Caixin
May 19, 2015 07:46 PM

Shanghai Transport Officials Move to Regulate Popular Taxi App

(Shanghai) – Shanghai transport officials have said they are taking steps to regulate a taxi-hailing smartphone application popular in the city and that the changes will come into effect on June 1.

The city will combine the government's database of taxis and drivers, the dispatching systems used by the four largest taxi companies, and a taxi-hailing app called Didi Dache, transport officials said on May 18.

The officials said the change will prevent drivers of private cars from illegally using the app to pick up passengers. It will also not allow taxi drivers who already have passengers from getting new information about people who want to be picked up. The government said this latter change would improve road safety because drivers would not be tempted to look at their phones while they are driving.

Getting a taxi in China's big cities can sometimes be difficult, and many people have started using apps to arrange for a cab to pick them up. Many taxi drivers have smartphones mounted on their dashboards so they can use the apps to arrange to pick up passengers.

Yang Guoping, chairman of Dazhong Transportation (Group) Co. Ltd., one of the major taxi companies in Shanghai, said the app should undergo more changes, namely to prevent drivers from receiving information about where passengers want to go. He said this would stop drivers from taking only the customers they wanted.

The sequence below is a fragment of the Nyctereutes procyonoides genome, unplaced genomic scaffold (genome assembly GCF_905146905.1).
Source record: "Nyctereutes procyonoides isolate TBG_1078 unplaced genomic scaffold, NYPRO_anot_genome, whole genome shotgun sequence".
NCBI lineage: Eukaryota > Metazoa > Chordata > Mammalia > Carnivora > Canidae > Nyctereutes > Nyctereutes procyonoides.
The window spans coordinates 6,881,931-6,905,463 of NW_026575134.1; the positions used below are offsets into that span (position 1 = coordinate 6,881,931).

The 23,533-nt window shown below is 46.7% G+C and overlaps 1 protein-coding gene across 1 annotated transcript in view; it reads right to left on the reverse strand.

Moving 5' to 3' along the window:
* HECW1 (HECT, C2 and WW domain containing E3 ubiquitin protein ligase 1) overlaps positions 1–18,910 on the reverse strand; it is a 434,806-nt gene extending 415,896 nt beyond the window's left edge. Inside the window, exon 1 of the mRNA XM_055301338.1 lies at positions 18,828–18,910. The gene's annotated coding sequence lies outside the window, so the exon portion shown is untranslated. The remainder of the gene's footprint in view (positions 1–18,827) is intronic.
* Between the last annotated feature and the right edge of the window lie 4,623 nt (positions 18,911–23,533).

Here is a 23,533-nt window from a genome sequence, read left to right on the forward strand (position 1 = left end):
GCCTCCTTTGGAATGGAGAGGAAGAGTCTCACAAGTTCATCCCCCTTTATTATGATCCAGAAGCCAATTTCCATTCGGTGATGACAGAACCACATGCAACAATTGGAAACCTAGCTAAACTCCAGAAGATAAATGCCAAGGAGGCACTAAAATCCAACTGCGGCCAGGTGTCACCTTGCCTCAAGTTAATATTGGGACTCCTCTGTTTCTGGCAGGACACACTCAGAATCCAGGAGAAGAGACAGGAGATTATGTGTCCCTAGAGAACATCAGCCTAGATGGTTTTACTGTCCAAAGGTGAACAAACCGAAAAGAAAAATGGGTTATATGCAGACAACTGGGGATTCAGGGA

Shanghai also plans to incorporate car-hire apps into the system, an official said.

Those apps, often run by car rental companies who hire private drivers, have in recent years given people an alternative to standard cabs, a change that has angered taxi companies and their drivers because it has bitten into their business.

The government of Jinan, in the east, has fined at least one driver for offering this type of service, and he has filed a lawsuit contesting the government's right to punish him. Many see that lawsuit as a test case for the legitimacy of the care-hire business. The court that heard the case has not issued a ruling.

Shanghai's government has not decided how to regulate the new type of business, said Sun Jianping, head of the eastern city's transport commission. The city wants the car-hire apps to help meet passengers demand during rush hour, but not at other times of day, he said.

Officials' concerns about supervising companies running car-hire services mean the government prefers to deal only with firms registered in the country, Sun said.

This would mean foreign companies like Uber, from the United States, could not operate in the country. Uber's offices in the southern city of Guangzhou were raided in late April over what the city government said was "organizing private drivers to provide unlicensed businesses."

Cheng Wei, co-CEO of the company that runs Didi Dache and another popular taxi app, said it will continue to talk with the government of Shanghai about car-hire services. The government has set up a group to come up with a pilot plan for the business within two months, he said.

The heads of the firms behind the Didi Dache and Kuaidi Dache taxi apps said on February 14 they were merging, but apps going by those two names still exist. The changes announced by the Shanghai government do not involve the Kuaidi Dache app.

(Rewritten by Guo Kai)

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